About 20,000 Syrian refugees have settled in Armenia and Nagorno Karabakh since the Syrian civil war erupted in 2011. Most of them are Syrian Armenians, descendants of those who fled the Ottoman Empire a century ago amid the genocide against Armenians there.
About 30 families of Syrian refugees live in Karabakh. Some of them moved there with the help of charity groups like the Artsakh Fund, which aid settlers by offering homes and low-interest loans for leasing land and agricultural equipment Eurasianet.org says in an article.
Others were drawn to Karabakh for patriotic reasons. “This is our home, we are finally independent and we will keep this land whatever the price might be,” said Andranik Chaushyan, 36, a recent settler from Syria to the Karabakh village of Berdzor.
Resettling in a potential war zone may seem foolhardy, but Syrian Armenians say that Karabakh feels more like “their” war than the one they fled in Syria. Chaushyan fought in the Four-Day War in April 2016, the heaviest bout of fighting against Azerbaijani forces since the 1994 ceasefire agreement, and his second child was born while he was at the front line.
“I had a good life before coming to Armenia, but I wanted my children to grow up in their historical motherland, with fellow-Armenians,” he said.
Many of the settlers were farmers back in Syria and now live in houses newly built for them by the local government. Charity groups helped fund construction. Other newcomers have refurbished dwellings that were abandoned by their previous Azeri owners.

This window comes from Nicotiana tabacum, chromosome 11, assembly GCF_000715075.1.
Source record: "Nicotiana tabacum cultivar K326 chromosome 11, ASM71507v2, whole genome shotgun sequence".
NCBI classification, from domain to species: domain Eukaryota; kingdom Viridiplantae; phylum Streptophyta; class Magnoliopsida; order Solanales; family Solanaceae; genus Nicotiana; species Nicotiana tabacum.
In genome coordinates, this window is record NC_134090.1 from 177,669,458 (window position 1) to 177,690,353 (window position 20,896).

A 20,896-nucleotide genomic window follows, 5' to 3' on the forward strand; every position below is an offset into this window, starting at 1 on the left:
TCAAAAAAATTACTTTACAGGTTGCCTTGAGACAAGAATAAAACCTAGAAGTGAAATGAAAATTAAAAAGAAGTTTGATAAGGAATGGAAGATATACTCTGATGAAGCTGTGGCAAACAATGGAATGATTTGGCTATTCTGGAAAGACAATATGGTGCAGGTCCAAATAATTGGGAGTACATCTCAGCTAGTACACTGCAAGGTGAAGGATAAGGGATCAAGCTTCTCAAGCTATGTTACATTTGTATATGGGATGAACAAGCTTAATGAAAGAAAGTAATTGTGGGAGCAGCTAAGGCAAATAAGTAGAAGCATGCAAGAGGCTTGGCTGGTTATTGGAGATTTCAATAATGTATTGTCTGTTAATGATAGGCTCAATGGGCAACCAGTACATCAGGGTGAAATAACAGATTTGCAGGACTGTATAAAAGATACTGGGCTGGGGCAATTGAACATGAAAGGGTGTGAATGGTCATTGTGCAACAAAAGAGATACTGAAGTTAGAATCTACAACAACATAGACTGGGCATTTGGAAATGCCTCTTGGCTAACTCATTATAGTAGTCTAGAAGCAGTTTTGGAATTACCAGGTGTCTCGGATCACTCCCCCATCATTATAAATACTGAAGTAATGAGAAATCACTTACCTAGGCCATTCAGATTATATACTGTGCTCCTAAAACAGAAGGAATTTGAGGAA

The conflict between Armenia and Azerbaijan saw hundreds of thousands expelled on each side, and many Azeris who were forced to flee Karabakh still harbor hopes of returning to their former homes. The Armenian government has agreed in principle to the return of all displaced persons from the conflict – though there is still no clarity on how such a plan would be implemented. Amid that uncertainty, the settlement of Syrian Armenians in Karabakh is a sore point in Baku.
The settlers, however, are not concerned with that. Their main complaints about living in Karabakh are the isolation and poverty of the region, including high unemployment rates. But they say that is outweighed by the ability to be around fellow Armenians and their children being able to receive a quality education free of charge.
“I have always been a farmer so for me coming to Karabakh was only natural, as this is our historical land and there was a program providing housing for resettlers,” said Alishan Sarkis, 41. “We want to live up to the dreams and longings of the martyrs to see Karabakh independent, strong and prospering. I only wish everyone had a job, to be able to provide for his family.”